Author(s): Paul Henderson
Summary: Daniel Kahneman’s latest book, Thinking, Fast and Slow.Book Review: Thinking, Fast and Slow
Being ignorant to some of the insights from Daniel Kahneman’s latest book, Thinking, fast and slow, has its advantages. Having studied an experimental economics and psychology course I was not liable to be influenced by many of Kahneman’s little ‘experiments’ that are scattered throughout this book. This was disappointing as they are probably half the fun for most readers. However, for someone with any interest in how the mind works and its application to economics, this book is a must read.
A lifetime of Amos Tversky and Daniel Kahneman’s work on how we make decisions under uncertainty (prospect Theory as they call it) is detailed in this distichs loans eloquent and accessible book. Many of the examples featured in this book may sound familiar to you if you have read popular economics books such as predictably irrational by Dan Ariely. As recognised by their Nobel prizes (in economics), Kahneman and Tversky are the leading psychologists in the branch of economics parakeet loans takes insight from psychology: behavioural economics. So many authors have themselves referenced the experiments that the Nobel radiosensibility loans prize-winning pair are famous for. As a result of this, I was left feeling that I could have got the gist of his arguments by reading his research papers – for free. Nevertheless, this book is not targeted to people like me; it is a thorough lineameter loans narrative of Kahneman and Tversky’s descriptive theory of decision making for the layperson.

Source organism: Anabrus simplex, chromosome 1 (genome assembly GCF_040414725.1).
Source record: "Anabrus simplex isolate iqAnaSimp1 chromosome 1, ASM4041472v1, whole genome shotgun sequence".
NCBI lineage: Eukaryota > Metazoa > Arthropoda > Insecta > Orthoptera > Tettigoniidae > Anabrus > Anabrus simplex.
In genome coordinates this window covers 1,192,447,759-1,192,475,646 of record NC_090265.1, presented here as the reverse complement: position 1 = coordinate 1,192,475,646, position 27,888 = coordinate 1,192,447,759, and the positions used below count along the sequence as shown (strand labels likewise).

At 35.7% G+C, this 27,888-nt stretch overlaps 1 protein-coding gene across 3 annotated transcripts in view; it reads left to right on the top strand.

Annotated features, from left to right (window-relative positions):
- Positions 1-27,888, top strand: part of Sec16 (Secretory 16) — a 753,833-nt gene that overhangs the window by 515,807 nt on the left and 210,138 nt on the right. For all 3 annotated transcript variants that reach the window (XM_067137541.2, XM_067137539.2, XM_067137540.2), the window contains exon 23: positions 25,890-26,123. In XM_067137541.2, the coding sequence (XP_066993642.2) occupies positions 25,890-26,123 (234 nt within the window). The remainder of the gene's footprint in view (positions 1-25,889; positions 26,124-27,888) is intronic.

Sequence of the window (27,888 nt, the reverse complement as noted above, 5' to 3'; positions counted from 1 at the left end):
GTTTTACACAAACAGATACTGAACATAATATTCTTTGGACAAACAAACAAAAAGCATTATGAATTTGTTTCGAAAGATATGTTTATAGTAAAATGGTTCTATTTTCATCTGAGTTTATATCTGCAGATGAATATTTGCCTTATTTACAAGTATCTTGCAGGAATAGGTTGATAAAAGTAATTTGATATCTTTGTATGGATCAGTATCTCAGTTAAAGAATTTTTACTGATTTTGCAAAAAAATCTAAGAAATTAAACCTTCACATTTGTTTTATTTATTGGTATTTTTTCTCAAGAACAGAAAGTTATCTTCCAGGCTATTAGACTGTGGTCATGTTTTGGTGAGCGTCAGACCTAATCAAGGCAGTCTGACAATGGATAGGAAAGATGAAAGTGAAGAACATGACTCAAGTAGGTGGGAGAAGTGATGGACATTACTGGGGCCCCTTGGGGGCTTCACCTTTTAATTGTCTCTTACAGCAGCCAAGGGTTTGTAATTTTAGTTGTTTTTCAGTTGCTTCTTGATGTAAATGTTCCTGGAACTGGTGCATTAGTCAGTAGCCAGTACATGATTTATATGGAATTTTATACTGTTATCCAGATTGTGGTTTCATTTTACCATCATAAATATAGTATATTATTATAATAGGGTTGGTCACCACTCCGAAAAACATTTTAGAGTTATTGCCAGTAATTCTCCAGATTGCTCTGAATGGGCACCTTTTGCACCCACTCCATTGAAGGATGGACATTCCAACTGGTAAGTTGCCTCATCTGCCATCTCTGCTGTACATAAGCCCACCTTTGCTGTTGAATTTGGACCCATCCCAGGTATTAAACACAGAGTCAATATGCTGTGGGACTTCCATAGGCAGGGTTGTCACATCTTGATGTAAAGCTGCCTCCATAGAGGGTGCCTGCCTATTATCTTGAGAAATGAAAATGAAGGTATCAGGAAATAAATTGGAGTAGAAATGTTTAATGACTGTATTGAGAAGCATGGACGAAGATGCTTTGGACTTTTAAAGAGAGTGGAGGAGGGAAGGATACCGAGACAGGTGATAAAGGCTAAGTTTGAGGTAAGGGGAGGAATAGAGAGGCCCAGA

Kahneman digs at mainstream economics by calling the mythological people who make decisions according to economic theory, ‘econs,’ and everyone else humans. This argument is probate loans not new. Maurice Allais famously showed in 1953 that sandwiching loans economists don’t even behave in the way their models prescribe in an experiment known as Allais’ paradox. Not all Kahneman’s criticism is justified though. Economists believe that people learn from many of the mistakes and biases that Kahneman discusses in this book. With that said, I see a lot of scope individuals such as judges, nurses and policy makers to learn from Thinking, fast and slow